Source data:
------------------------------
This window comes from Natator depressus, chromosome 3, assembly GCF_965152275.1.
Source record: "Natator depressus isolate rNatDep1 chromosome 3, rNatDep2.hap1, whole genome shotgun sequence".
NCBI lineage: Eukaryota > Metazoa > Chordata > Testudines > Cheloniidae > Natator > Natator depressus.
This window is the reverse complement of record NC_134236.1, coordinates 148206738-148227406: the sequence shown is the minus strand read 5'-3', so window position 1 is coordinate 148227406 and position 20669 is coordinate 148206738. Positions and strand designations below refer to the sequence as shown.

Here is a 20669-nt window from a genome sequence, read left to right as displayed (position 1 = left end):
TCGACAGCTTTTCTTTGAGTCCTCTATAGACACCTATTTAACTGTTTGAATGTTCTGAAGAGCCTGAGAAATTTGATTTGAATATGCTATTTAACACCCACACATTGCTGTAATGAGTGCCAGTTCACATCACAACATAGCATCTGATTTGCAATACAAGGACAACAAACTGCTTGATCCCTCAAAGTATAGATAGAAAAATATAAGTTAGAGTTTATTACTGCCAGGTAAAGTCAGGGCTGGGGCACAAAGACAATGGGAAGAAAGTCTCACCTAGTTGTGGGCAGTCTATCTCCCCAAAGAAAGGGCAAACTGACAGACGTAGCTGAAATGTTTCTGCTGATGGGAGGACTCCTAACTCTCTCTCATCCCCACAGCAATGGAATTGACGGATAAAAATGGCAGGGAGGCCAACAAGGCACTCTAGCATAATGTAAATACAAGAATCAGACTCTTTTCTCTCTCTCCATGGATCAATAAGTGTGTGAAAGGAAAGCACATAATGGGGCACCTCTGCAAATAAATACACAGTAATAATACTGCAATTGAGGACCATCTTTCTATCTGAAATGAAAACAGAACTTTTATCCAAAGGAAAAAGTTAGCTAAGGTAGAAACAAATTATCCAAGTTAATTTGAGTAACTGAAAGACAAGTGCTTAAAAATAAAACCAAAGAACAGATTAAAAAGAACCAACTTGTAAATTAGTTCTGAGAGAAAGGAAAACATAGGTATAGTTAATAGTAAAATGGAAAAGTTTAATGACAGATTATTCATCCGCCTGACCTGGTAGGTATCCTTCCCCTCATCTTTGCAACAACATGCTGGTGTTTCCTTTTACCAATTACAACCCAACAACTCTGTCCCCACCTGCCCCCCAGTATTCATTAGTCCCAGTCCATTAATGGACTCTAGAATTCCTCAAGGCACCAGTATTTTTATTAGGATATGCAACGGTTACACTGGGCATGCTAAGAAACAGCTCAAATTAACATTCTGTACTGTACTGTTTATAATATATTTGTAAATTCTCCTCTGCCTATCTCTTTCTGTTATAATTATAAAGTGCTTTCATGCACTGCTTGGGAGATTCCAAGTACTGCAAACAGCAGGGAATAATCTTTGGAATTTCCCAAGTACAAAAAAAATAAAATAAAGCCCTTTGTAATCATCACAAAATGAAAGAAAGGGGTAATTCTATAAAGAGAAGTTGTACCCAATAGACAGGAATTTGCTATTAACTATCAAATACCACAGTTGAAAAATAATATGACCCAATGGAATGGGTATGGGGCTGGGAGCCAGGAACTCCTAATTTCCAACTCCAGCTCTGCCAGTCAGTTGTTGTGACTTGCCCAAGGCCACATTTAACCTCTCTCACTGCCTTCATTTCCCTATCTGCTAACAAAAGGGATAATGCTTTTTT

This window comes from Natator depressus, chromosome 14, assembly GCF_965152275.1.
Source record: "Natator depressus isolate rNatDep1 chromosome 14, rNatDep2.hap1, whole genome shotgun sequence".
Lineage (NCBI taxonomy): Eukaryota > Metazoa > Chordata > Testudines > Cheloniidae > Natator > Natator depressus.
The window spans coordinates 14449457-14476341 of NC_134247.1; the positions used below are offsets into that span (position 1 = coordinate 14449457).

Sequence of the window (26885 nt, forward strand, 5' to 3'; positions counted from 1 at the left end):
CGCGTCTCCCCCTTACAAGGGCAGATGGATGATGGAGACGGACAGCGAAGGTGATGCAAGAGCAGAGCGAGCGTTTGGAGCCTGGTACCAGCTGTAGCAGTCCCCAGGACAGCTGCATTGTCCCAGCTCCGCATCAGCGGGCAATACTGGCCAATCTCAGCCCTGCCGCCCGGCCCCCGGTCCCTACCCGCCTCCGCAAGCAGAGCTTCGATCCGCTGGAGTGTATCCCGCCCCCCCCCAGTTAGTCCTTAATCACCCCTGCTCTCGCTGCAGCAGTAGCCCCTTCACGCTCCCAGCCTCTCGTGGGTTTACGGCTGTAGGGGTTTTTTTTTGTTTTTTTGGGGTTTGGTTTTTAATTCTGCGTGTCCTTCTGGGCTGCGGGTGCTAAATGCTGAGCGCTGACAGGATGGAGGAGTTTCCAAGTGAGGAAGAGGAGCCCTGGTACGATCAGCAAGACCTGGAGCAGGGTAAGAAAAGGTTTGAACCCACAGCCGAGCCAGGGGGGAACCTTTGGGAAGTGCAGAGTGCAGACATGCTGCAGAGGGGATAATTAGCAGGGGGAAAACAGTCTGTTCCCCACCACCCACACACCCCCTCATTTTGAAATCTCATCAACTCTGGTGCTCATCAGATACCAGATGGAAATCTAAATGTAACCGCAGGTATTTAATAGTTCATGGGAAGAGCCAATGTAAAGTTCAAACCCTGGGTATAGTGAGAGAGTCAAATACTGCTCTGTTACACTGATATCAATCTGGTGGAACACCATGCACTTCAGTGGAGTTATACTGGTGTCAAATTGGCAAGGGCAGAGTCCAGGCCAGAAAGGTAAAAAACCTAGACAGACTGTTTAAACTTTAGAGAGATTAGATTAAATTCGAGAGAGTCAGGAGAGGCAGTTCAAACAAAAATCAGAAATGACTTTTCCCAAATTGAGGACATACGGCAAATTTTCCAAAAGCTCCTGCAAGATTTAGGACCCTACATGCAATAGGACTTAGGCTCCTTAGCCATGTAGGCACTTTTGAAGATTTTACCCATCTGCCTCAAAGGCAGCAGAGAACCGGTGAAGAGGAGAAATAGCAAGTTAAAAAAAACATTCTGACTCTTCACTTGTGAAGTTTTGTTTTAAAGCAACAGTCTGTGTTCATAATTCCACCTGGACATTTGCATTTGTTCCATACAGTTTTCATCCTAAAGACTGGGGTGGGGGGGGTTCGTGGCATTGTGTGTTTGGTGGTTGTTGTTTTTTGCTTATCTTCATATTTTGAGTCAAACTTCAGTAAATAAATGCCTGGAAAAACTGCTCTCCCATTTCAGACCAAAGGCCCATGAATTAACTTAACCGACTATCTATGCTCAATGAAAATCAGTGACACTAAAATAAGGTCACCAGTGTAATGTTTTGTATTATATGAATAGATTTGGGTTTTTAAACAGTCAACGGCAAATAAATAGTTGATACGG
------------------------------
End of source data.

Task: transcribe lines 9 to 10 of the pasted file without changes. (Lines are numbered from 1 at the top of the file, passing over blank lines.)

Lineage (NCBI taxonomy): Eukaryota > Metazoa > Chordata > Testudines > Cheloniidae > Natator > Natator depressus.
The window spans coordinates 14449457-14476341 of NC_134247.1; the positions used below are offsets into that span (position 1 = coordinate 14449457).